Assessment challenge: Chai Duncan teaches sculpture in VIU’s visual arts program. With the shift to online learning, Chai wondered how he was going to meaningfully assess student sculptures since he would be unable to touch artifacts, view them from different angles, get up close with them, or handle them in any way. Since assessment, for him, has always been analogue, he wondered: “How can I meaningfully evaluate student artwork when I cannot touch it, handle it, view it from all angles?”

Solution: A lesson in documentation
To address this challenge, Chai decided he would ask students to document their progress comprehensively, in such a way that would give him the best opportunity to view the development of their work as well as the end product itself. This documentation became a teachable moment, where Chai could stress the importance and the process of documenting one’s work. Now more than ever, students have to engage in the process of visual documentation, a process important to many artistic pursuits.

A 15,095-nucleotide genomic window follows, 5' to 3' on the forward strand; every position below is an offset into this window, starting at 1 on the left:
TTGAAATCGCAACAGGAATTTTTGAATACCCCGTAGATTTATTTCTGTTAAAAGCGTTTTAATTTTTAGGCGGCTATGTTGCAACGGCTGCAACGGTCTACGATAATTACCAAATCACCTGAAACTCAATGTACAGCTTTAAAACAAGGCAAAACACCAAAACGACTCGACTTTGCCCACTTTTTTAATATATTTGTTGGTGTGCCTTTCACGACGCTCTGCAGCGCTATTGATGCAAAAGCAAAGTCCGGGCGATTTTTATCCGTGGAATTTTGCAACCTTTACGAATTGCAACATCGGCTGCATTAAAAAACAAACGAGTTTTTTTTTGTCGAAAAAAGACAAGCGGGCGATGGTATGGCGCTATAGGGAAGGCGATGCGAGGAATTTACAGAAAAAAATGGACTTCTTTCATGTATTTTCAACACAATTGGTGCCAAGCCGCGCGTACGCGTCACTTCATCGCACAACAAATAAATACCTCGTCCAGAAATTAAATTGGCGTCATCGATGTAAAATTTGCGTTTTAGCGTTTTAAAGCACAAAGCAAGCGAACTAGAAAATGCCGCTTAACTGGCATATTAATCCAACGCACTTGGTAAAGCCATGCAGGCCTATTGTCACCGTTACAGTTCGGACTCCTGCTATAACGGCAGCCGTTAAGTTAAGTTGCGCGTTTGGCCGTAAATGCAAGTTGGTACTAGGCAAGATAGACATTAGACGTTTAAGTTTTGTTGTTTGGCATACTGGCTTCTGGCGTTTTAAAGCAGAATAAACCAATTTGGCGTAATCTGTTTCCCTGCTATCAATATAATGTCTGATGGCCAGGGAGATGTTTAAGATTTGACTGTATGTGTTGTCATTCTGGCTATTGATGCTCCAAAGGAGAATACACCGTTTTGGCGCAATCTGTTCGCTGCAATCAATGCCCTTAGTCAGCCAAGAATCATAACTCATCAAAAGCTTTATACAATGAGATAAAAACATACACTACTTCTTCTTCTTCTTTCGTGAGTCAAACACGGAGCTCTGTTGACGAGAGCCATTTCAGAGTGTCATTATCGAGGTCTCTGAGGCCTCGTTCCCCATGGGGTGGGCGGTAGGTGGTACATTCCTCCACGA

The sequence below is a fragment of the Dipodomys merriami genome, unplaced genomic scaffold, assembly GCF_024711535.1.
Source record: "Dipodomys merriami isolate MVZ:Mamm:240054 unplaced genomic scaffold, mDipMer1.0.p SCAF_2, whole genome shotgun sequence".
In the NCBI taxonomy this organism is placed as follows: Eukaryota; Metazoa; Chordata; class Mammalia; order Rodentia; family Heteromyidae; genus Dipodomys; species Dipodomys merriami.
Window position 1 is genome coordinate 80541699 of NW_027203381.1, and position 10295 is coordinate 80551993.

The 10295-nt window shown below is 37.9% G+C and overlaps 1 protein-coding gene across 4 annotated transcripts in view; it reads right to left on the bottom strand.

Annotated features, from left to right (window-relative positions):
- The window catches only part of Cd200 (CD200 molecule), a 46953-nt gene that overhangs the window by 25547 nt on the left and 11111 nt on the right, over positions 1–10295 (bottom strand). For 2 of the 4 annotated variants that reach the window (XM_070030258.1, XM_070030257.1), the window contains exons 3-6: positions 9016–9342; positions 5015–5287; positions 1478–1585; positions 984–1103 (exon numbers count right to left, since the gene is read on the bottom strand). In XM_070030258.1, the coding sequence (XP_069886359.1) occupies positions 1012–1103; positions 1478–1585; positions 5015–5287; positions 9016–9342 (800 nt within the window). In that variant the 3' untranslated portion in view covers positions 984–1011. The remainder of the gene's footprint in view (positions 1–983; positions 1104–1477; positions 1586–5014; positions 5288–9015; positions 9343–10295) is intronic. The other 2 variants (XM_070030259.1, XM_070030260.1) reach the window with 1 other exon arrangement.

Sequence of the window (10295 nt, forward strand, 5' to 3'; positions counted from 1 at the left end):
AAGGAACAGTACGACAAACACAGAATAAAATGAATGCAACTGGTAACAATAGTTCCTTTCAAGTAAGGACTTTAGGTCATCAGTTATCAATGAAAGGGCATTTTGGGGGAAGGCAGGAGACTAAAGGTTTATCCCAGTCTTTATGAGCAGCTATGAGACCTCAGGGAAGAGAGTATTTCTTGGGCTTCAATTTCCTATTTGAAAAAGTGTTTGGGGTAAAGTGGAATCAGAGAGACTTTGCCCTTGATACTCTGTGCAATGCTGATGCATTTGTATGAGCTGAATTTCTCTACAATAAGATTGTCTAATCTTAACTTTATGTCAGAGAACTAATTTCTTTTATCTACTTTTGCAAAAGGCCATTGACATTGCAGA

Although Chai had always addressed documentation in face to face classes, he had an even more pressing and authentic rationale now to help students understand the importance of this method of displaying their work. What Chai has found in teaching this process, and asking students to submit the evolution of their work in a visual way, is some incredible creativity. Some students have created videos with music to document and showcase their work.

Yumin Liu’s ARTS 121 Cardboard Project
Maya Florey: Wooden Mask
Kylee Bowman: White Butterflies on Driftwood